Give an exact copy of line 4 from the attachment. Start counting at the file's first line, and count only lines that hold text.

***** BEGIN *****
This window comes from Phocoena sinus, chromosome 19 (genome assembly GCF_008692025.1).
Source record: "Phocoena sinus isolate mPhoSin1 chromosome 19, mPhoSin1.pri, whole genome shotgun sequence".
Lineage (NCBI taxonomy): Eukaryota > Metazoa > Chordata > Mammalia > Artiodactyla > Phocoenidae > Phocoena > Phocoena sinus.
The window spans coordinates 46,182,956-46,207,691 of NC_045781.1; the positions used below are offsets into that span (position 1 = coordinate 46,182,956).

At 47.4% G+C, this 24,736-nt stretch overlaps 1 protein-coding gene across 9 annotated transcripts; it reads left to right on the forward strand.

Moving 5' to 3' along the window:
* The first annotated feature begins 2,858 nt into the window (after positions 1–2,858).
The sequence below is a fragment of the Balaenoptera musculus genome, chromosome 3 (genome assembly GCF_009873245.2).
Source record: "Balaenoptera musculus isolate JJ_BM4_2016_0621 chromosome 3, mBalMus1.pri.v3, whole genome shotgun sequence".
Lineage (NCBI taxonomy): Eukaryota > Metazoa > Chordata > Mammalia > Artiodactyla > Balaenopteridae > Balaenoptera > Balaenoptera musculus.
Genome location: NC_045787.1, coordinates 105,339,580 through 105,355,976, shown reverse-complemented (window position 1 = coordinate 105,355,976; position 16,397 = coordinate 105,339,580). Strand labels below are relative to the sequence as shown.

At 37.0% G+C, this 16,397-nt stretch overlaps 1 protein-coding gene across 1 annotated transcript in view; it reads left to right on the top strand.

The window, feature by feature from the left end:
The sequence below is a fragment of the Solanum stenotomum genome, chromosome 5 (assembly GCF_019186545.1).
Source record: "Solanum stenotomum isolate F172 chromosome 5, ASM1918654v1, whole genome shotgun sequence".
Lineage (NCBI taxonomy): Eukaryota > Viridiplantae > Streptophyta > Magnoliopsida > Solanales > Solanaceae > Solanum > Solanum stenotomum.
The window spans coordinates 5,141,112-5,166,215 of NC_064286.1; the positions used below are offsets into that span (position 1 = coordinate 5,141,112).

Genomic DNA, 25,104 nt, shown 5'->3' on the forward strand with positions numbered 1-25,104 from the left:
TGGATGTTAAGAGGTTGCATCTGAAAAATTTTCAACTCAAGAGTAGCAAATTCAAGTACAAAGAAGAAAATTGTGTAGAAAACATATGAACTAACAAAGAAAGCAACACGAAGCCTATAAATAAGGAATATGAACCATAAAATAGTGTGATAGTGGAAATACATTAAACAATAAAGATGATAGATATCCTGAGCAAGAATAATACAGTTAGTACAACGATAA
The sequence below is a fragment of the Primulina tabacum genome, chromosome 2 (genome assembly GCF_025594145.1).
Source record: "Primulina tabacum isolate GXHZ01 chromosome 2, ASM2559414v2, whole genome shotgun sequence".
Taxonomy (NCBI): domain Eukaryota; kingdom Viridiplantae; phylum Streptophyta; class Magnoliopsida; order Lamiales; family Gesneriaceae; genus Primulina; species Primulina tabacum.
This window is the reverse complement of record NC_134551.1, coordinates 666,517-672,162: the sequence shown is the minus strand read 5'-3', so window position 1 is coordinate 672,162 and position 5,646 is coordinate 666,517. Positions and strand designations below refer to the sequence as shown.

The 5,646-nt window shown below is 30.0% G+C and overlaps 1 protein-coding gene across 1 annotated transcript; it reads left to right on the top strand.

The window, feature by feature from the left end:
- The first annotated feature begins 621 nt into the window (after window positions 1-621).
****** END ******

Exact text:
The window spans coordinates 46,182,956-46,207,691 of NC_045781.1; the positions used below are offsets into that span (position 1 = coordinate 46,182,956).